It seems widows and widowers did not stay single for very long in mid-19th-century Socorro – whether it was for the sake of children, or for love, or both. Perhaps the standard period of mourning a spouse was just a few months for our ancestors because the pool of spouse candidates was somewhat limited.
Much can be gleaned from reading the marriage records of the small town of Socorro, New Mexico. Following is a short tale of 1800s tag-team marriages – in which Crespin Torres’ grandfather, Juan Montoya, was at the center.
- This string of marriages begins with the union of Maria Monica Abeita and Jose Lopez y Chaves in April 1843. He died “at the hands of Apaches” in March 1846, according to Socorro burial records. Monica remarried in 1849, to Juan Jose Tafoya (a widower of Juana Maria Apodaca). Yet Juan Jose and Monica’s marriage was short-lived as Monica died the same year that they married. Juan Jose Tafoya’s future wife married twice-widowed Juan Montoya in 1847. After Juan Montoya died in March 1854, Tomasa (Luna) Montoya then married two-time widower Juan Jose Tafoya on Oct. 31, 1854. That was just 7 months later.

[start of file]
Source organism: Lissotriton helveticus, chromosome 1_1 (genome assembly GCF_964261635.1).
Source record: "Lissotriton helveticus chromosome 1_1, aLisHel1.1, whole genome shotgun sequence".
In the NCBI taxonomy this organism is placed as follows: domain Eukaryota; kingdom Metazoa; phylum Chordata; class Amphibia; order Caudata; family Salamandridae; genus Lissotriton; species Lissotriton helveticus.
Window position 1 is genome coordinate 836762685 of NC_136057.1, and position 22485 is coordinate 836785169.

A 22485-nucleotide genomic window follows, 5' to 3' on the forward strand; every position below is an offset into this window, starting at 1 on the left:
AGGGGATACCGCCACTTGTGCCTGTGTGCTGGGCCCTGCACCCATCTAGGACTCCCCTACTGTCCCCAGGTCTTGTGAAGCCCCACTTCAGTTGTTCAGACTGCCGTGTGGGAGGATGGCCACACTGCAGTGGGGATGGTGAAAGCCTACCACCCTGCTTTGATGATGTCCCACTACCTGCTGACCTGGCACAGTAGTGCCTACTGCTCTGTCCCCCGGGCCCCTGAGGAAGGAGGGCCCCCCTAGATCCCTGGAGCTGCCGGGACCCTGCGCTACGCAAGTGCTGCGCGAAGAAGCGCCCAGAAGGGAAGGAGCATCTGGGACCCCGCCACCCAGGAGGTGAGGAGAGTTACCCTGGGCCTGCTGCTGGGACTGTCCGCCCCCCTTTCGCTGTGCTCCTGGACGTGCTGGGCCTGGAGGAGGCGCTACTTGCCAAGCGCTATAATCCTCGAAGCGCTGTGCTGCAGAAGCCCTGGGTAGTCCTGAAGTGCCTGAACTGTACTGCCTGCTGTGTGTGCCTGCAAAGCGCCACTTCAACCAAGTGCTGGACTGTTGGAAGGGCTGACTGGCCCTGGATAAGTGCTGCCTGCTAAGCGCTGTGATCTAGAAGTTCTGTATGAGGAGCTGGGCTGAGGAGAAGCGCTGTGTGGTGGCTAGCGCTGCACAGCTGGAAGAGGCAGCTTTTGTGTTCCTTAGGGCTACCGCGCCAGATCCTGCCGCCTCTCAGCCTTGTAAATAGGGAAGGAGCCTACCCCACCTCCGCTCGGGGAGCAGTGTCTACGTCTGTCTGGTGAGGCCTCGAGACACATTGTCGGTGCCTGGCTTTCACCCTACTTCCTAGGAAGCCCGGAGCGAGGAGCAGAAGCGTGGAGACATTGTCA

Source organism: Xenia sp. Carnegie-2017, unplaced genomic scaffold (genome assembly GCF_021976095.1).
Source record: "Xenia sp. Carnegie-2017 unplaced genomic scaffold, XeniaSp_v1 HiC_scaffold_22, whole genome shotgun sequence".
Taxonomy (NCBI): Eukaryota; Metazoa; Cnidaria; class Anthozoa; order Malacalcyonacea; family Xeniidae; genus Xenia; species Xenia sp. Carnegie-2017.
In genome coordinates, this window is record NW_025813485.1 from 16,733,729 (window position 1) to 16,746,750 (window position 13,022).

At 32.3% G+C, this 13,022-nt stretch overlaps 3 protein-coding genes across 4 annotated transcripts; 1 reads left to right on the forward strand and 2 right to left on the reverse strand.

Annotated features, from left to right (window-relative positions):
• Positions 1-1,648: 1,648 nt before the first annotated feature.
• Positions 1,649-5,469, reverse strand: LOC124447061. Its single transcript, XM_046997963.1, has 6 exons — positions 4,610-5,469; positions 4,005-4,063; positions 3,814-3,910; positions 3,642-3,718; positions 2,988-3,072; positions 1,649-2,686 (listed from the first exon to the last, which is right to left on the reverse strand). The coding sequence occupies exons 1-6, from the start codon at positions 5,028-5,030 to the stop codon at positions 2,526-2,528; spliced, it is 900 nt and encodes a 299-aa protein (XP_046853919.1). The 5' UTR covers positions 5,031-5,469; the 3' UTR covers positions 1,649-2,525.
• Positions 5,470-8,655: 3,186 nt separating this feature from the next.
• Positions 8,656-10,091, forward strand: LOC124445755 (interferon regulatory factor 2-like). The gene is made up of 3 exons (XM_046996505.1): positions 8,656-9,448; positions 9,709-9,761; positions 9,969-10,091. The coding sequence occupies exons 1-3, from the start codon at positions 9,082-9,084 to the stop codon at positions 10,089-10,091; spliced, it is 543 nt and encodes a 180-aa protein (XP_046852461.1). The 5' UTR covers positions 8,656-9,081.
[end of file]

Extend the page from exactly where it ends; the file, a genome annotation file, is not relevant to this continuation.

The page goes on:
- As for Juan Montoya’s second marriage, here's another future-spouse-around-the-corner circumstance. Juan Montoya’s first wife, Maria Manuela Garcia, was buried Dec. 18, 1833. The very next day, on Dec. 19, Tomas Baca, the husband of his next wife, was buried. Both of the deceased spouses were buried in Socorro; their deaths were registered by the same priest. Juan and Monica Ortega mourned their spouses at the same time, and then married each other within 9 months. Their marriage date was Sept. 24, 1834. She had one son, and he had four children at the time. But this marriage ended with her death in November 1846. He married wife No. 3 just 9 months later.